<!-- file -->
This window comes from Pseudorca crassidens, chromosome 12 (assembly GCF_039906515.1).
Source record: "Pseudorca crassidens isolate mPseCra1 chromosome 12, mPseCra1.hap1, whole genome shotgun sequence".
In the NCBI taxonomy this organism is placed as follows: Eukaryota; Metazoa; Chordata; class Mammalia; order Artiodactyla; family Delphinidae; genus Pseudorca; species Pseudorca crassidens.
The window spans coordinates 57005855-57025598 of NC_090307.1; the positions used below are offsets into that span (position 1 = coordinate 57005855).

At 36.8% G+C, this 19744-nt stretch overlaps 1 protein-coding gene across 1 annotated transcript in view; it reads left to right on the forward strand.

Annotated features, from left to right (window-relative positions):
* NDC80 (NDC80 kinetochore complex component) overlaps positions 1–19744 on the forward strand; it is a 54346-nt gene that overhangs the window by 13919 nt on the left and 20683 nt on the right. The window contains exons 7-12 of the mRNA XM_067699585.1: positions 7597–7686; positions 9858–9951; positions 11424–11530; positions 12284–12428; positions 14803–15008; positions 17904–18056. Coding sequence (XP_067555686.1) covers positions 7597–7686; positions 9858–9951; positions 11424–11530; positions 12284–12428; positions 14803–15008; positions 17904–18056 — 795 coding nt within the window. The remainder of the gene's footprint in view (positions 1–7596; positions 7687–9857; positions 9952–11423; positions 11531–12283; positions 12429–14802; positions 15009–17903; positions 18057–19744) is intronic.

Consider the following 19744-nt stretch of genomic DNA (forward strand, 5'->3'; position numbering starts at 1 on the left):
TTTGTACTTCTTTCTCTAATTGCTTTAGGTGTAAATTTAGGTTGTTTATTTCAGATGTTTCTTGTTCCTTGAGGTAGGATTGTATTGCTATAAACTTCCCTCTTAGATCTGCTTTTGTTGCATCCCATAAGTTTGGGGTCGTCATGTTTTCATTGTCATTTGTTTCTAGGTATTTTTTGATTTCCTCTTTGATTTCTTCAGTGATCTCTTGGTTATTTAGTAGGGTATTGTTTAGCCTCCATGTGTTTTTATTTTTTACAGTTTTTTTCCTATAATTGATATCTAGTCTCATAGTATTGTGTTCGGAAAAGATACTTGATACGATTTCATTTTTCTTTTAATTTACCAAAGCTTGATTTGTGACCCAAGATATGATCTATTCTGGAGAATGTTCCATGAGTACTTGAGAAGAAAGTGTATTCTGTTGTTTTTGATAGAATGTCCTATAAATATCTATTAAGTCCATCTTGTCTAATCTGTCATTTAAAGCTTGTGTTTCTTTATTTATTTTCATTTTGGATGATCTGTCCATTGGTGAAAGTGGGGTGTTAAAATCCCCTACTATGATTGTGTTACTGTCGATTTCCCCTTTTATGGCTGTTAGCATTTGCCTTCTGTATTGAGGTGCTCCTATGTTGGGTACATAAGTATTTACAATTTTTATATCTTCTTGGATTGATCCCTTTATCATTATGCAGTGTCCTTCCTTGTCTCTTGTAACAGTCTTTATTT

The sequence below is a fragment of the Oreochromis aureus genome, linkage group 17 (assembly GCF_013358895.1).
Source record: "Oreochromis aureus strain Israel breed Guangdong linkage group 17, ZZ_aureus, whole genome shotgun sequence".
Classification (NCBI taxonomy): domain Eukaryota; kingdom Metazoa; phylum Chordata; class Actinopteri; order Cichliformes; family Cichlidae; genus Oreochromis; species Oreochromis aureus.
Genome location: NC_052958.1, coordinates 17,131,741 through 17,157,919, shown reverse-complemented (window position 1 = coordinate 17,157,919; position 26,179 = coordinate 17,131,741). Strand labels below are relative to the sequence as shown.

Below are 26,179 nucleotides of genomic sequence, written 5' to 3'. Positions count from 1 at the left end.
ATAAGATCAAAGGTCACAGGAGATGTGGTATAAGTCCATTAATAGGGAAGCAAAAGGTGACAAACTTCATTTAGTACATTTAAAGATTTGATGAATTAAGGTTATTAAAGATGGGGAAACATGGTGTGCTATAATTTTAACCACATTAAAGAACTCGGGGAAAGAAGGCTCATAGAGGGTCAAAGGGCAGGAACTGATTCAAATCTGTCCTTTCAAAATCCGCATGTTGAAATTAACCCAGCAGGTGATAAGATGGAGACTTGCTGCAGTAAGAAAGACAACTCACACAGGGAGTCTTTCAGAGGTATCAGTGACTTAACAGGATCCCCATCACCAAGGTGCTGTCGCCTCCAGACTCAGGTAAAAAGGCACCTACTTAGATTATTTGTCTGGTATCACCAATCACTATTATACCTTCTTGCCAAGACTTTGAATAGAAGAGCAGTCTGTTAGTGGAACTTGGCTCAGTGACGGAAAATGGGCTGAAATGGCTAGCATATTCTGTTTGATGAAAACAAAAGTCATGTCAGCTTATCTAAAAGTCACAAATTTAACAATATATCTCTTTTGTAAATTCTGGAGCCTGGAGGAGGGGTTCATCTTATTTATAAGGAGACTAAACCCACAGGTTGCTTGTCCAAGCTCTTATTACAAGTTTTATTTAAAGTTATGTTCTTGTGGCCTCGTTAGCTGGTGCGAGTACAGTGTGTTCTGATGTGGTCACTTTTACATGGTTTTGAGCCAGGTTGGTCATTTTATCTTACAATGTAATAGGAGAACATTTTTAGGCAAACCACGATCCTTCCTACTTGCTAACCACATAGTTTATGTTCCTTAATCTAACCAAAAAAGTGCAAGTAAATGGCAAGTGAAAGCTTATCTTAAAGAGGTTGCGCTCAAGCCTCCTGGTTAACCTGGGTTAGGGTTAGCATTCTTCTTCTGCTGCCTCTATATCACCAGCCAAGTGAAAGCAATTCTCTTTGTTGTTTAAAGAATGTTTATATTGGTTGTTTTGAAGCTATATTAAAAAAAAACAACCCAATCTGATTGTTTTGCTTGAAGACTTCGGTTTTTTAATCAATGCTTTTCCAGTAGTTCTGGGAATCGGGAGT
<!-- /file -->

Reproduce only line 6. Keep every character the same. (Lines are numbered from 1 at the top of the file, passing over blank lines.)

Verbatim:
Annotated features, from left to right (window-relative positions):